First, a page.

Outline for essay example: this is an example of how to write proper essay in English language.
ARE MULTINATIONAL ENTERPRISES AN ENGINE OF GROWTH FOR EMERGING MARKETS?
Write an essay and prove your argument
Thesis Statement: Multinational enterprises do not promote growth in emerging markets, rather they exploit resources with impunity.
- Historical overview of multinational enterprises, and how they exploited people and resources of the host countries with colonialism and imperialism.
- Multinational enterprises have the sole purpose to enhance the prestige of the mother country and maximizing profit irrespective of the many negative consequences.
- They consume the host country’s natural resources and pay very little in return.
- They demand subsidized energy from the government and often act as agents of the country of origin.
- All the profits are ultimately transferred back to the mother country– flight of dollar
- Despite maintaining operations in the host countries, the living standards of the majority of the people have not improved.
- Glass ceiling: the locals are unable to attain control or a management position within these organizations.
- The FMCGs sector, through excessive marketing campaigns, is reducing the gap between wants and needs.
- The curse of complementary products: doing more harm than good for society.
- Product consumption of such enterprises is resulting in multiple wealth and health crises.
- Environmental costs are huge, and the focus on the CSR initiative is rather very slow.
- Some people are of the opinion that MNCs promote the economy and are engines of growth.
- They are of the opinion that MNCs create more tax opportunities for the government.
- MNCs’ operations result in infrastructure development in the host countries.
- These corporations create employment opportunities for the locals.
- Also, the consumer gets quality and affordable goods and services.
- However, these benefits can only be attained when the government can maintain strict monitoring and control mechanisms to safeguard the rights of the public.
- Way Forward: A country’s standard of living is determined by its ability to produce goods and services – promote local business.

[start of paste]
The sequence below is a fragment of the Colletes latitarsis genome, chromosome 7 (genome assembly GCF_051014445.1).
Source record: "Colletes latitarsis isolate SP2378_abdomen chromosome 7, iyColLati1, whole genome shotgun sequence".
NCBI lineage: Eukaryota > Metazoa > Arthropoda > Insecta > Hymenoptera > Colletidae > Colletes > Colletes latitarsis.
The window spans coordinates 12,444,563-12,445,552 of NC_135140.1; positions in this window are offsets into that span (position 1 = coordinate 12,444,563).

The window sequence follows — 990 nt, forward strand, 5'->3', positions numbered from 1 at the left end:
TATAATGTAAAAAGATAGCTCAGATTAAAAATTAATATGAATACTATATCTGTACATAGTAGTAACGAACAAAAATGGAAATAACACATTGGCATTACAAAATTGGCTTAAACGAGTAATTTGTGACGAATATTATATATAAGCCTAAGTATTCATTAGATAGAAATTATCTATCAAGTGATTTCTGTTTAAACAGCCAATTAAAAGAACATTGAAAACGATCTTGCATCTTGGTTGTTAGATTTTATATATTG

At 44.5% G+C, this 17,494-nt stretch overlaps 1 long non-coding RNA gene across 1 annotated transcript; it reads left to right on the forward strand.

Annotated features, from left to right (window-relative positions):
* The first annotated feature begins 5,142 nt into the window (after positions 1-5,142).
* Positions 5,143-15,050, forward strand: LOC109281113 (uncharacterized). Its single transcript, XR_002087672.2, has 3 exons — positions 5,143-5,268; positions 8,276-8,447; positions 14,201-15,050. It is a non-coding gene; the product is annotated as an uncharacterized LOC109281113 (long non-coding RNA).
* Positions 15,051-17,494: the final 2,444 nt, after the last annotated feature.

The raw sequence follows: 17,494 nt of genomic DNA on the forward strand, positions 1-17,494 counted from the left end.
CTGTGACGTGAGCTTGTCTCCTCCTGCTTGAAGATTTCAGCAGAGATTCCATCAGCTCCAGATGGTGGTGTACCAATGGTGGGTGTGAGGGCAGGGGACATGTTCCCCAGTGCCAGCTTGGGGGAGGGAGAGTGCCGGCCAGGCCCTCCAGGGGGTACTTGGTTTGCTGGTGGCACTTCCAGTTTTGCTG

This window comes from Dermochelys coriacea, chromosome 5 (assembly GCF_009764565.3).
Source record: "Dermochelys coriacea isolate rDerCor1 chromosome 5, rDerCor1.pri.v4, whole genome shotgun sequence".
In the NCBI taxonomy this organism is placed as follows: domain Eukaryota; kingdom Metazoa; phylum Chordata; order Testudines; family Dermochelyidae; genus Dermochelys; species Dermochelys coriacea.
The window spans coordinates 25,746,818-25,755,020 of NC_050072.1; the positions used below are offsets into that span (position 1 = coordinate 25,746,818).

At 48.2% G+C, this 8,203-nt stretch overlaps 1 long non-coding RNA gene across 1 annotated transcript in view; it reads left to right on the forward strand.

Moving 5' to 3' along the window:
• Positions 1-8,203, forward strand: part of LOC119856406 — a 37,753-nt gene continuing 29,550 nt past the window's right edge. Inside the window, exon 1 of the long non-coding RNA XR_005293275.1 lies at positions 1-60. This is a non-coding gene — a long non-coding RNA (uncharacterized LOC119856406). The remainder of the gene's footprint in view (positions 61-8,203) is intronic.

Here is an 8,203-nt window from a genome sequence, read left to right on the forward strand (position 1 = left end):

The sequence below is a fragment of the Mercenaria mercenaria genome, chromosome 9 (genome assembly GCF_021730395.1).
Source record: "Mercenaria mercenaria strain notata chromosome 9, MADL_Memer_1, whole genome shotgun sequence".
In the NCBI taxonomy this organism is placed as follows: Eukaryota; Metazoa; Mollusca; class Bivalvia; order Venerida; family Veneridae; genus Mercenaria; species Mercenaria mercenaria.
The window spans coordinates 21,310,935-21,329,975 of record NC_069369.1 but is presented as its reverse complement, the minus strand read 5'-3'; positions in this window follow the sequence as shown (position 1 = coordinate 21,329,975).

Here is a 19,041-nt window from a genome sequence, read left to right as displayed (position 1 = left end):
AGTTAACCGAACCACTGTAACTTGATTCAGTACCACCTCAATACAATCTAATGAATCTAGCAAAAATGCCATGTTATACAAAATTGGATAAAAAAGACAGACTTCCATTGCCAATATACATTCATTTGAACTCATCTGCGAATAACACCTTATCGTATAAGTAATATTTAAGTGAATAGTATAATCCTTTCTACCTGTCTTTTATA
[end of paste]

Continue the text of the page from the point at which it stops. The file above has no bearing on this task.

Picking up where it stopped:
Trade is one of the oldest inventions of humans. In fact, the art of writing –the basis of all human progress– has its origin in trade. According to popular archaeological views, the oldest clay tablets discovered from Egypt and Mesopotamia have recordings related to trade and taxation (Bellis, 2019). The reason that trade has remained important for humans, for such a long time, is because of its mutually beneficial qualities. Thus, there is always a win-win situation for all the stakeholders. In the present era, the basic concept of business has remained the same, but the gains and losses have become complex due to the involvement of multiple stakeholders. Therefore, it has become difficult to assess who is the real winner in a certain business transaction. With globalization, businesses have become global through the incorporation of multinational corporations (MNCs). In certain cases, it is easier to conclude that these MNCs have attained more power than nation-states themselves. Nevertheless, historical evidence suggests that these corporations have always pursued the agenda of their mother countries while indirectly destroying the interest of the host countries. They indulge in the extraction of cheap natural resources and energy, and with little value-addition, sold the same product to the public of the host country. Not only this but also the exorbitant profits are transferred back to the country of origin instead of reinvesting in the betterment of the local populace. This explains why most of the third world is still struggling on the economic front despite the fact that many MNCs are functioning in their vicinity for quite a long time. Neither the standard of living has raised nor locals have secured managerial positions in the said organizations. Similarly, the consumption of the end products of these organizations has a heavy toll on the environment as well as on the health and wealth of the people. In Pakistan, such products have significantly altered socio-cultural habits leading to numerous long-term problems. One cannot deny the benefits of MNCs such as job creation, competitive products, infrastructure development, and increased government revenues, among others; however, these benefits become negligible when there is a lapse in government regulations. In such case, these MNCs becomes an instrument of exploitation rather than an engine of growth.